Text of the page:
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If I Were President

My family and I visited our nation’s capital over Easter weekend.  About 9 months ago I put in a request through our state senator for a tour of the White House.  After submitting all the necessary background information so that the Secret Service could vet us as a security risk (I do have shifty eyes, after all) we were given an appointed time for our tour of the “people’s house.”  After going through the security screening we were allowed entrance into the public areas of the structure and were free to roam through rooms of various colors: the green room, the red room, the blue room.  The only rooms we failed to visit were the most famous: the oval office is off-limits for fairly obvious reasons, and the Lincoln bedroom was unavailable for an overnighter—it turns out I am two administrations too late and a million dollars in campaign contributions short.

The President was in California at the time of our visit, but we managed to catch a glimpse of the presidential dog, Bo, as he was being walked around the grounds by the official dog-walker (probably some secret service guy being punished for falling asleep on the job).  Despite my attempts to catch up with the “first dog”, he managed to walk away before I had a chance to challenge him about his birth certificate.

The timing of our trip proved to be quite propitious for my little daughter, whose 3rd-grade class had just finished a detailed study of all the presidents.  She can now name each in order and dish out such pearls such as which president kept an alligator as a pet and which one had a habit of getting stuck in the bathtub.  She was surprisingly well versed in the history of the White House and its occupants and proved to be an adept tour guide.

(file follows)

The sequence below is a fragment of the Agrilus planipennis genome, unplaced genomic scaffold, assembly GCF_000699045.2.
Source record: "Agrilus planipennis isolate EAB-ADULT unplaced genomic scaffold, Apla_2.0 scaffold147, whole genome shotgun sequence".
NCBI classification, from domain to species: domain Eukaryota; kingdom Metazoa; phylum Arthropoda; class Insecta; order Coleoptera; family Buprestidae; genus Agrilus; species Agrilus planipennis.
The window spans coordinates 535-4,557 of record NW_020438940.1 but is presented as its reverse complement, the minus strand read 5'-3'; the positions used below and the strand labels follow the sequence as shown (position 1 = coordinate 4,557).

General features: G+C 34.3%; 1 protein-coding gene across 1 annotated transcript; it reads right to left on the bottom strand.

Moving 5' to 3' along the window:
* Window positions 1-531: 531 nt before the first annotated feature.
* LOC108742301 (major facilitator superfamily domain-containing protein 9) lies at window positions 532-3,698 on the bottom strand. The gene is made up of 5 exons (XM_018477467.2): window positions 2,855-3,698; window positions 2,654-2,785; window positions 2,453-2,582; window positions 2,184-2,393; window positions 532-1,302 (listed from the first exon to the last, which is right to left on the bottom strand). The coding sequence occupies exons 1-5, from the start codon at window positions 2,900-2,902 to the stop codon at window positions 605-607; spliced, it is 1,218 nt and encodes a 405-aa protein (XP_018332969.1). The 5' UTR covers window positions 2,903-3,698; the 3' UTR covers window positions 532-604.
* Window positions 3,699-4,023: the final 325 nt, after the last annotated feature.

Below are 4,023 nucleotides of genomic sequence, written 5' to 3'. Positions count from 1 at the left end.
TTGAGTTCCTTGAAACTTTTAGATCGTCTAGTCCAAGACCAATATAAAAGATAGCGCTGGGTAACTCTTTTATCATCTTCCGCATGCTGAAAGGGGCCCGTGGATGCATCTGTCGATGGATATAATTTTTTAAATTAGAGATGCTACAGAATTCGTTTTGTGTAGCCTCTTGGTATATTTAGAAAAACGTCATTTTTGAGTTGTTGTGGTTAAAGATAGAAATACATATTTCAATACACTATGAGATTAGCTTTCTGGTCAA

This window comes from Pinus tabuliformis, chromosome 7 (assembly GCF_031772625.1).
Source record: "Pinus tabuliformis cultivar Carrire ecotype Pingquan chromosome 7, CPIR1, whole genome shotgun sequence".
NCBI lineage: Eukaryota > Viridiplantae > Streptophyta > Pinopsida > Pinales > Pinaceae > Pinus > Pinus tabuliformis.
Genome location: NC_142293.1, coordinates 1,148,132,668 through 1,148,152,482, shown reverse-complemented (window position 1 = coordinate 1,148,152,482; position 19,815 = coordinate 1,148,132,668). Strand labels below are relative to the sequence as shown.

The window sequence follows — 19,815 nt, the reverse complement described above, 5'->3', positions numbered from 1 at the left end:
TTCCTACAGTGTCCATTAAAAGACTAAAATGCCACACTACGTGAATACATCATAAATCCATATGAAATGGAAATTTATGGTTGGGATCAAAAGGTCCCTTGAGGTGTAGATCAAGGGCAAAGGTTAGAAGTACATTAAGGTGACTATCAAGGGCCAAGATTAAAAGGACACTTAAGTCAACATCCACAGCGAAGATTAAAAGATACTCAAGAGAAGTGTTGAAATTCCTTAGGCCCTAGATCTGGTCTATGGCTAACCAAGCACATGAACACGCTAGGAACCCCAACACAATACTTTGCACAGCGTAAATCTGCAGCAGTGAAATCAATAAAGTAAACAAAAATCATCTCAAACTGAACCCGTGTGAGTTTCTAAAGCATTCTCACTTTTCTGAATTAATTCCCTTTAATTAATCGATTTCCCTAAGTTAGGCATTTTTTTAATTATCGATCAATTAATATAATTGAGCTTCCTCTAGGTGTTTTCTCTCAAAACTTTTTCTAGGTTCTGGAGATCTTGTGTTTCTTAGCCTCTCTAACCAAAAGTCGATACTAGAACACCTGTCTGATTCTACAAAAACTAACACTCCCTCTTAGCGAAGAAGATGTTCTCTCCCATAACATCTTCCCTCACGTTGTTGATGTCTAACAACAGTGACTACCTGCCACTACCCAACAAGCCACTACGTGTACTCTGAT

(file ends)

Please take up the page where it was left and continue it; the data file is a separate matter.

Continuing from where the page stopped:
As part of their assignment, my daughter’s class had to come up with a law they would enact if they were in charge.  “If I were president,” my daughter, the budding activist, wrote, “I would pass a law requiring a new tree to be planted for every one that is cut down.”  This got me thinking about what kind of laws I would make if I were the Commander in Chief.

Mind you, I’m not naïve enough to believe that in our politically partisan environment the head of our executive branch has enough power to enact any law she or he dreams up, so maybe I’ll rephrase my line of daydreaming: “If I were the omnipotent emperor of our land what one law would I enact that relates to our nation’s healthcare?”

The answer I came up with?  Death panels.

Of course, I am not referring to real death panels—the term that conjures up teams of government officials huddling over hospital beds deciding who deserves to live and who merits a pull of the plug.  What I mean is the provision in the healthcare reform law that was pejoratively derided as “death panels” but was actually intended to provide funding for end-of-life counseling by a doctor for any patient deemed in need.

Throwing aside the political rhetoric on the matter, here’s how I understand that portion of the proposed law.  Right now if a primary care doctor has a patient nearing the end of life (even if that person remains healthy now) the doctor cannot be reimbursed for the time spent counseling the patient on issues such as “do not resuscitate” preferences and advanced directives.  A doctor can bill for physical exams and preventive screening measures, but when it comes to the long discussions about what patients’ end of life preferences are a busy family doctor would go broke having an hour-long discussion about such weighty matters and being able to bill only 15 minutes’ worth of time.